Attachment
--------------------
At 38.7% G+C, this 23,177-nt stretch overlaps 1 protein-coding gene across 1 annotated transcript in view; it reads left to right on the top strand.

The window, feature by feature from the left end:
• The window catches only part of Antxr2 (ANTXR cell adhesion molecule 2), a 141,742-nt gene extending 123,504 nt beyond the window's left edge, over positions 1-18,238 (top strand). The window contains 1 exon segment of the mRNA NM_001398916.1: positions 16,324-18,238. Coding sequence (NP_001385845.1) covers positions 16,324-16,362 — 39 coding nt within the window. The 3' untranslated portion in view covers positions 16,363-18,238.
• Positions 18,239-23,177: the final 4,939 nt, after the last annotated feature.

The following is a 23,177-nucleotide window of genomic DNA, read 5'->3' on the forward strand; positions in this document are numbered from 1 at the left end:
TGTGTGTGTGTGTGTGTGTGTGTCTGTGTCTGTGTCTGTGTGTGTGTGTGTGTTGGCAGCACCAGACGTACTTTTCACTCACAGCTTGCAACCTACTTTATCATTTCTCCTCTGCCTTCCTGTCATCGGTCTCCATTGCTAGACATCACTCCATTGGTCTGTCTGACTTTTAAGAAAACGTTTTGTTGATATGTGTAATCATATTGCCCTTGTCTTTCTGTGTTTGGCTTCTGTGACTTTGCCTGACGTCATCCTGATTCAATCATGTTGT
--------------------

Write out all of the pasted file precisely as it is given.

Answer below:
At 38.7% G+C, this 23,177-nt stretch overlaps 1 protein-coding gene across 1 annotated transcript in view; it reads left to right on the top strand.

The window, feature by feature from the left end:
• The window catches only part of Antxr2 (ANTXR cell adhesion molecule 2), a 141,742-nt gene extending 123,504 nt beyond the window's left edge, over positions 1-18,238 (top strand). The window contains 1 exon segment of the mRNA NM_001398916.1: positions 16,324-18,238. Coding sequence (NP_001385845.1) covers positions 16,324-16,362 — 39 coding nt within the window. The 3' untranslated portion in view covers positions 16,363-18,238.
• Positions 18,239-23,177: the final 4,939 nt, after the last annotated feature.

The following is a 23,177-nucleotide window of genomic DNA, read 5'->3' on the forward strand; positions in this document are numbered from 1 at the left end:
TGTGTGTGTGTGTGTGTGTGTGTCTGTGTCTGTGTCTGTGTGTGTGTGTGTGTTGGCAGCACCAGACGTACTTTTCACTCACAGCTTGCAACCTACTTTATCATTTCTCCTCTGCCTTCCTGTCATCGGTCTCCATTGCTAGACATCACTCCATTGGTCTGTCTGACTTTTAAGAAAACGTTTTGTTGATATGTGTAATCATATTGCCCTTGTCTTTCTGTGTTTGGCTTCTGTGACTTTGCCTGACGTCATCCTGATTCAATCATGTTGT